• Oceania

    Ancestor mask from Papua New Guinea

    Q: I inherited this mask and want to know more. Not sure where it was purchased, seems to be made of wood and quite large with strange swirls carved into the eyes. Mattie, 1721 A: Great ancestor mask from a Sepik River village in eastern PNG. Often these masks are made to be hung on the walls of the men’s meeting house. Notice that has no eye holes. Technically it is more like a religious sculpture. This carving has the distinctive features of the region, although the tongue is unusual. You might want to check out another one which also has a tongue hanging out: https://masksoftheworld.com/mask-from-sepik-river-png/ Unfortunately, I’m not certain…

  • Africa

    Unpainted Gu mask from Ivory Coast

    We recently posted a fully painted one which you can see by going to– https://masksoftheworld.com/gu-mask-from-west-africa/ Actually, this “unpainted” one has a little white paint. It is well made and beautiful. I don’t know if this dark brown one is authentic or a reproduction. If the latter, most of us could afford it. The photo was taken by Roman Bonnefoy. Here is some information on African masks for beginners… Ritual and ceremonial masks are an essential feature of the traditional culture and art of the peoples of Sub-Saharan and West African. While the specific implications associated to ritual masks widely vary in different cultures, some traits are common to most African…

  • Protection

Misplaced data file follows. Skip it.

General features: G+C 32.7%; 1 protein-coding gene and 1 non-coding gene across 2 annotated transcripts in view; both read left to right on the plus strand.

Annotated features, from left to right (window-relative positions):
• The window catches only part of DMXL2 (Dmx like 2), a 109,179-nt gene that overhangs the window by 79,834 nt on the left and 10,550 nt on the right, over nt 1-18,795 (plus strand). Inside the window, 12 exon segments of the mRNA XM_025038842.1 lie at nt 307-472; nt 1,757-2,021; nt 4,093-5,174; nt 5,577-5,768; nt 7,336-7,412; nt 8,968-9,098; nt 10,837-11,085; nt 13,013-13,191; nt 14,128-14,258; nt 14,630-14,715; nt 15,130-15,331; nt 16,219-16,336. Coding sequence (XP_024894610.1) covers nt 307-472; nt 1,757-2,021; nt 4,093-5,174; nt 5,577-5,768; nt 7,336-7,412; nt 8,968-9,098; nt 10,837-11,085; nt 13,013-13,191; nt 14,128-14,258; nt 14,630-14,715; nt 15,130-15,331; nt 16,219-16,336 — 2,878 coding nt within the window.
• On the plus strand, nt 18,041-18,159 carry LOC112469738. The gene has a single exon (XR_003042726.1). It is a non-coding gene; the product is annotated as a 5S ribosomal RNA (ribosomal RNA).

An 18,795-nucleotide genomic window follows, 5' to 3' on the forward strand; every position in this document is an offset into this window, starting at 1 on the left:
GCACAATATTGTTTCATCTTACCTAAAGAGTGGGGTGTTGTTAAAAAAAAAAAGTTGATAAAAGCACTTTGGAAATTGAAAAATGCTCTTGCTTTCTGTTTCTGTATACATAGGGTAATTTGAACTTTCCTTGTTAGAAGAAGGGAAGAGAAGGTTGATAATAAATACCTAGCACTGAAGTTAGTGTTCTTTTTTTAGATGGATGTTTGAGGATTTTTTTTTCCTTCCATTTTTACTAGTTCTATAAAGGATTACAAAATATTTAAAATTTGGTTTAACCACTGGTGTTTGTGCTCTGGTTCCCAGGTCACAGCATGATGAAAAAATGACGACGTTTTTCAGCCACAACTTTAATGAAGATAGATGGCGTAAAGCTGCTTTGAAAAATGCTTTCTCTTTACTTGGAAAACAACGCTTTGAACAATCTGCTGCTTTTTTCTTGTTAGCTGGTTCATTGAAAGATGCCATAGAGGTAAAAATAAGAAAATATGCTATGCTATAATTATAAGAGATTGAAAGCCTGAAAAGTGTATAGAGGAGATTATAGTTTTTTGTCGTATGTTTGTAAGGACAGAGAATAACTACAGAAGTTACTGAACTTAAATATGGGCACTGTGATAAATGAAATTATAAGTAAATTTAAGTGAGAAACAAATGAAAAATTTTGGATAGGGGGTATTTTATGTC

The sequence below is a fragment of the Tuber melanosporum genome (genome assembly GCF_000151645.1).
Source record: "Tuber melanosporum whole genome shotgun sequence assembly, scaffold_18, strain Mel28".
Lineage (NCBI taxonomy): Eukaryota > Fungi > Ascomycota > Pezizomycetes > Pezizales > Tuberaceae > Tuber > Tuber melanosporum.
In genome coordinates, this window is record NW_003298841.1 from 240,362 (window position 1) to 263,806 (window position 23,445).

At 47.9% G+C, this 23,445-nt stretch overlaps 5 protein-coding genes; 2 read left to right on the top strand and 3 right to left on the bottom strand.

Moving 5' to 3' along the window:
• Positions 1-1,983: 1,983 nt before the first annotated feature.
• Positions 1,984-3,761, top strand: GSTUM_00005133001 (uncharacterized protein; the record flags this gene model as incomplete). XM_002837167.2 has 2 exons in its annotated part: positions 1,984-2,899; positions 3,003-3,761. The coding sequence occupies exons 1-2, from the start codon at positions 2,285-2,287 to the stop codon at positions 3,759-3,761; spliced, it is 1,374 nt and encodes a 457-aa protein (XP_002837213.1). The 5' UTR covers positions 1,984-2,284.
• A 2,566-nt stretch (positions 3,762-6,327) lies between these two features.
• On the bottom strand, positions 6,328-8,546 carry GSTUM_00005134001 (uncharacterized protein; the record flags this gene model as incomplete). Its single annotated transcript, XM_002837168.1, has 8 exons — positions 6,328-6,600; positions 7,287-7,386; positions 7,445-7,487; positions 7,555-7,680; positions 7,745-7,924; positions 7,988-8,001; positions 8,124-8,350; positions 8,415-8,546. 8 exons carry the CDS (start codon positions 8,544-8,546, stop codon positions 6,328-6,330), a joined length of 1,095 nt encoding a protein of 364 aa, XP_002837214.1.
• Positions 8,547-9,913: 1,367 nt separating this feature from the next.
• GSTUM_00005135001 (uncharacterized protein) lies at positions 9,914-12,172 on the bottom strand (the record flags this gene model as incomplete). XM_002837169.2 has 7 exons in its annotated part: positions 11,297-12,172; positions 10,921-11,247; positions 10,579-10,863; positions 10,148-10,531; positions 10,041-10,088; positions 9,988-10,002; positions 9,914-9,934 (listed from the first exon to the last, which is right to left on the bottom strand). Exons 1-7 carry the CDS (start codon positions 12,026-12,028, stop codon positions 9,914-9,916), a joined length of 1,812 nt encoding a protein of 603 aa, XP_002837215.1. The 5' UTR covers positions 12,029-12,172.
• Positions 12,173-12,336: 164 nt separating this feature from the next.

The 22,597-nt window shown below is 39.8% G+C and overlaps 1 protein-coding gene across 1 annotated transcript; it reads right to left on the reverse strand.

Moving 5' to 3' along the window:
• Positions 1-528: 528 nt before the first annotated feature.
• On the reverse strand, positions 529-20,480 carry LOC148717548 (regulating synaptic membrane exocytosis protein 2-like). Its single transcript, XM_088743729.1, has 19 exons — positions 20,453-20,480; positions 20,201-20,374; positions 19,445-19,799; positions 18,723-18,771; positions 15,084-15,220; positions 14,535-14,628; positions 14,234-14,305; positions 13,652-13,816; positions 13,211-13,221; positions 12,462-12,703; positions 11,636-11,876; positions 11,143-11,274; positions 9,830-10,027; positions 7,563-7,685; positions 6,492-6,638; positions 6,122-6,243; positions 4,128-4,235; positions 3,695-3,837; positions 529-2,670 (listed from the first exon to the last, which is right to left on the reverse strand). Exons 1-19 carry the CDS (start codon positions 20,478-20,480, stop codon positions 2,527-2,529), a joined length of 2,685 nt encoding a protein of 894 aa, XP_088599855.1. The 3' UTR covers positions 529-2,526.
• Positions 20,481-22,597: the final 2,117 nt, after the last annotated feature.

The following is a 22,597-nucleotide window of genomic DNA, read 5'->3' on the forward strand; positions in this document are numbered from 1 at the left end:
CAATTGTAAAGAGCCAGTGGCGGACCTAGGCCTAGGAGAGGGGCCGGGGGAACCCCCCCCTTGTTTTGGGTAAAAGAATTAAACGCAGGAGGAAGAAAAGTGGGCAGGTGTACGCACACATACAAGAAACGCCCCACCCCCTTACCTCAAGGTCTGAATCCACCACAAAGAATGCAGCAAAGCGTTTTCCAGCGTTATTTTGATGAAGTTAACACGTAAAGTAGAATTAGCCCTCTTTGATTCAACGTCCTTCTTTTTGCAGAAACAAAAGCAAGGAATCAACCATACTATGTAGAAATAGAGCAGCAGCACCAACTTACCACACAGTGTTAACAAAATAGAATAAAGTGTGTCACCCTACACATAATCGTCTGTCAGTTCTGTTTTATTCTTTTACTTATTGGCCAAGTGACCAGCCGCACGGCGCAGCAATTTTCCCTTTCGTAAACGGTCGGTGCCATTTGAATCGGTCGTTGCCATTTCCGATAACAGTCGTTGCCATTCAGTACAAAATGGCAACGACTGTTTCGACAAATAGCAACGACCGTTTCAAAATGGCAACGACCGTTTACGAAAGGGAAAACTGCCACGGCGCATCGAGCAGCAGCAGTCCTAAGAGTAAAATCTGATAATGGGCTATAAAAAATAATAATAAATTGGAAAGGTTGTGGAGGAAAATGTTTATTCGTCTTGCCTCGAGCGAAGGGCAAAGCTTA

Protective mask I would like

    Q: I was a bit bored by all the clinical face masks and have thus let me inspire by all this to produce my own face mask – out of wood, of course 🙂 it is maple wood, hard and elastic, but light-weight. As you can see, the patch of clinical mask attached on the inside is replaceable. Painted with acrylic paint. I guess this goes into the category of Protection. Chris, 1719 A: Clinical face masks are something I wear only because of the pandemic, and I don’t like them. This one would be fun!. Bob

  • Misc

    Mexican hummingbird mask

    The first carved wood mask is 8″ high x 5.2″ wide x 12.8″ deep, and made in Carpinteros, Hidalgo, Eastern Mexico. The second one is photographed from three angles and is also made by the same Otomi people in that area. The first mask is new and the second one has been used. These go along with beautiful costumes and are very popular. I’m sorry but all the the scans are low resolution. Bob, 1718/>

  • Guatemala

    Expert repairs on a mask

    Q: Further to the discussion about restoration some months ago, here is an example of a restoration I have had recently made on a mask. Just the scar of the break on the front side has been treated, all the other chips related to age and use have been left untouched. The break itself, glued many years ago, is still clearly visible on the backside. I wonder if they switched the eyes when they repaired the break because, strangely, the left eye shows a fissure not in relation with any fissure in the wood, although corresponding exactly to the break if transposed to the right side….but on the other hand…